In this weekly post, we bring more useful content from the Macmillan Dictionary to English language learners. In this series of language tips to accompany the Real Vocabulary theme we look at how you can expand your vocabulary in English by using different words and expressions instead of core vocabulary items.
This set of language tips will explore different ways to talk about emotions. This week’s tip looks at words and phrases you can use instead of angry to talk about feeling extremely angry.
furious extremely angry:
The judge’s comments provoked a furious public response. ♦ Dad was furious with me for damaging the car. ♦ Democrats are furious at what they see as Republican duplicity. ♦ Our members are absolutely furious about what he has said.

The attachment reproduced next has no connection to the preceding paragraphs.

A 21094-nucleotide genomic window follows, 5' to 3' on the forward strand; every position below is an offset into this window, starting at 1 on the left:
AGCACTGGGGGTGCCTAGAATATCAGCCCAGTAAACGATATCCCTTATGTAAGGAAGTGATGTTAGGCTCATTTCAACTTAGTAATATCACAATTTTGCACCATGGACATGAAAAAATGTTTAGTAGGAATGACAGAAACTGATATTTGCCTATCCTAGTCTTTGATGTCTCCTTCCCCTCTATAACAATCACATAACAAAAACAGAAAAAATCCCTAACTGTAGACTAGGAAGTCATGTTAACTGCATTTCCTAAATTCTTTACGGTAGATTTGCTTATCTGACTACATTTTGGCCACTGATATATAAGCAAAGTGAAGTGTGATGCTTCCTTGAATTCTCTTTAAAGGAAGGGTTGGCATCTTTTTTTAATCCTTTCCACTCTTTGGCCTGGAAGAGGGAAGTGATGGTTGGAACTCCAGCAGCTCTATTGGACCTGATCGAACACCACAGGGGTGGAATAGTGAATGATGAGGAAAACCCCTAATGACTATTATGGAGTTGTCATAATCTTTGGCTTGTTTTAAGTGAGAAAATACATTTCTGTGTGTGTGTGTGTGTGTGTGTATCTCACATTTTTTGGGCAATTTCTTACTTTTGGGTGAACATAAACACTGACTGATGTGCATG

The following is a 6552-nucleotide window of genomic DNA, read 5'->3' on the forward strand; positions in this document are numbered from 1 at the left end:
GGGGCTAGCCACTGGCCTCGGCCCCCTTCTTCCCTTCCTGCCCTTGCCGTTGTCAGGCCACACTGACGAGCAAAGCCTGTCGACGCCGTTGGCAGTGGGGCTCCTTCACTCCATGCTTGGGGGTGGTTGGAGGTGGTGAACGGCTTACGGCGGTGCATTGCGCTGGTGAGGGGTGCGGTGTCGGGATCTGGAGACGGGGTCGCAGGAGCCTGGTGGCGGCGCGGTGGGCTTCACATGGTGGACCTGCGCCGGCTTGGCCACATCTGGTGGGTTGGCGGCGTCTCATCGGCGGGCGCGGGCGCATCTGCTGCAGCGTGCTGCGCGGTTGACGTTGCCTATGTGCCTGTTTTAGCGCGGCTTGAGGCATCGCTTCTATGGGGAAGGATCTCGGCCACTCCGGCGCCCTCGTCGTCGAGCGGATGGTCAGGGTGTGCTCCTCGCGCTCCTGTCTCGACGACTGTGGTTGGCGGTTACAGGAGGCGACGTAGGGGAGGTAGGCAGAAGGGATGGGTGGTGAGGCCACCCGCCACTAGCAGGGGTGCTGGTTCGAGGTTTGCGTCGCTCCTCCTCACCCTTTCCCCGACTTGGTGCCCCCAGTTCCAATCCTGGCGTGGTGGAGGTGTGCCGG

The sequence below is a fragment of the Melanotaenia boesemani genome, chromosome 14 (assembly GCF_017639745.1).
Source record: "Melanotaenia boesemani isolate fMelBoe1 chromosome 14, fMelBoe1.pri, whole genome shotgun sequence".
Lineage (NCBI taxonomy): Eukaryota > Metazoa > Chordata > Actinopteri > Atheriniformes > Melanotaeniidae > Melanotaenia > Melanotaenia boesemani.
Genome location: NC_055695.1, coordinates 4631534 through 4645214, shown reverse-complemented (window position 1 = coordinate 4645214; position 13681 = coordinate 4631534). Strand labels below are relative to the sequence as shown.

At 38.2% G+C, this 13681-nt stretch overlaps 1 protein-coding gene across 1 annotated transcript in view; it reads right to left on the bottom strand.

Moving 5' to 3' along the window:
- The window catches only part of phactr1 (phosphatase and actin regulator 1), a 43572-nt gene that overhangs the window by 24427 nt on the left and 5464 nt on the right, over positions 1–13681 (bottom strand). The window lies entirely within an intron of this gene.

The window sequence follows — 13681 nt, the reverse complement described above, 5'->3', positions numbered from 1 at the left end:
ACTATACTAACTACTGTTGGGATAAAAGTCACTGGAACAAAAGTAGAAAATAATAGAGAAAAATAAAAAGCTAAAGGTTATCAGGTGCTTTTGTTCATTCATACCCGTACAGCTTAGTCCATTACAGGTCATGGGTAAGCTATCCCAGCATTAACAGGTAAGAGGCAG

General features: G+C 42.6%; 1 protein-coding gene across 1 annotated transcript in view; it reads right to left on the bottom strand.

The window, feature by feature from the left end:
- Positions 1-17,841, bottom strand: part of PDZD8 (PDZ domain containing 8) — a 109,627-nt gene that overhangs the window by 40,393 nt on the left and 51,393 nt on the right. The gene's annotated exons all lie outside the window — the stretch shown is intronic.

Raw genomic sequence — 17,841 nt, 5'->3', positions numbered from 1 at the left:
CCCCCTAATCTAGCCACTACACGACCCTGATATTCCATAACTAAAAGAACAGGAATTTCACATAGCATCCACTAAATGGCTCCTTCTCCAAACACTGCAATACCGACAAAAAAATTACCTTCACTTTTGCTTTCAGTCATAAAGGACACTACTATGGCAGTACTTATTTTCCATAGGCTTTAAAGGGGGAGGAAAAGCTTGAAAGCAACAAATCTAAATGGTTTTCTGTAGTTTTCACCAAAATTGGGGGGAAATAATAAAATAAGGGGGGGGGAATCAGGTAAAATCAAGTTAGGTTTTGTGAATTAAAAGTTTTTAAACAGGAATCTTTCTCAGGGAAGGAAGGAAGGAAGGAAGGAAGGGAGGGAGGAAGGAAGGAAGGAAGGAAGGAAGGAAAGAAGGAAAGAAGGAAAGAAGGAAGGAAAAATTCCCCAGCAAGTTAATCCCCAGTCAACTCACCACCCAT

irate very angry, especially because you are offended by something, or because you think someone has not been doing their job properly:
‘The education department has been shirking its duty,’ an irate mother said. ♦ Many irate customers were unable to get through to find out when they would be reconnected.
livid so angry that you find it difficult to control yourself. Livid is not usually used before a noun:
I’m absolutely livid about it.
seething feeling very angry but trying not to show your feelings:
She was still seething when she got into the car.
in a rage so angry that you cannot control yourself:
She stormed out of the house in a rage. ♦ He killed her in a fit of rage.
Other words that mean extremely angry include enraged and incensed.
Did you know that Macmillan Dictionary includes a full thesaurus? This page lists more ways to say ‘very angry‘.
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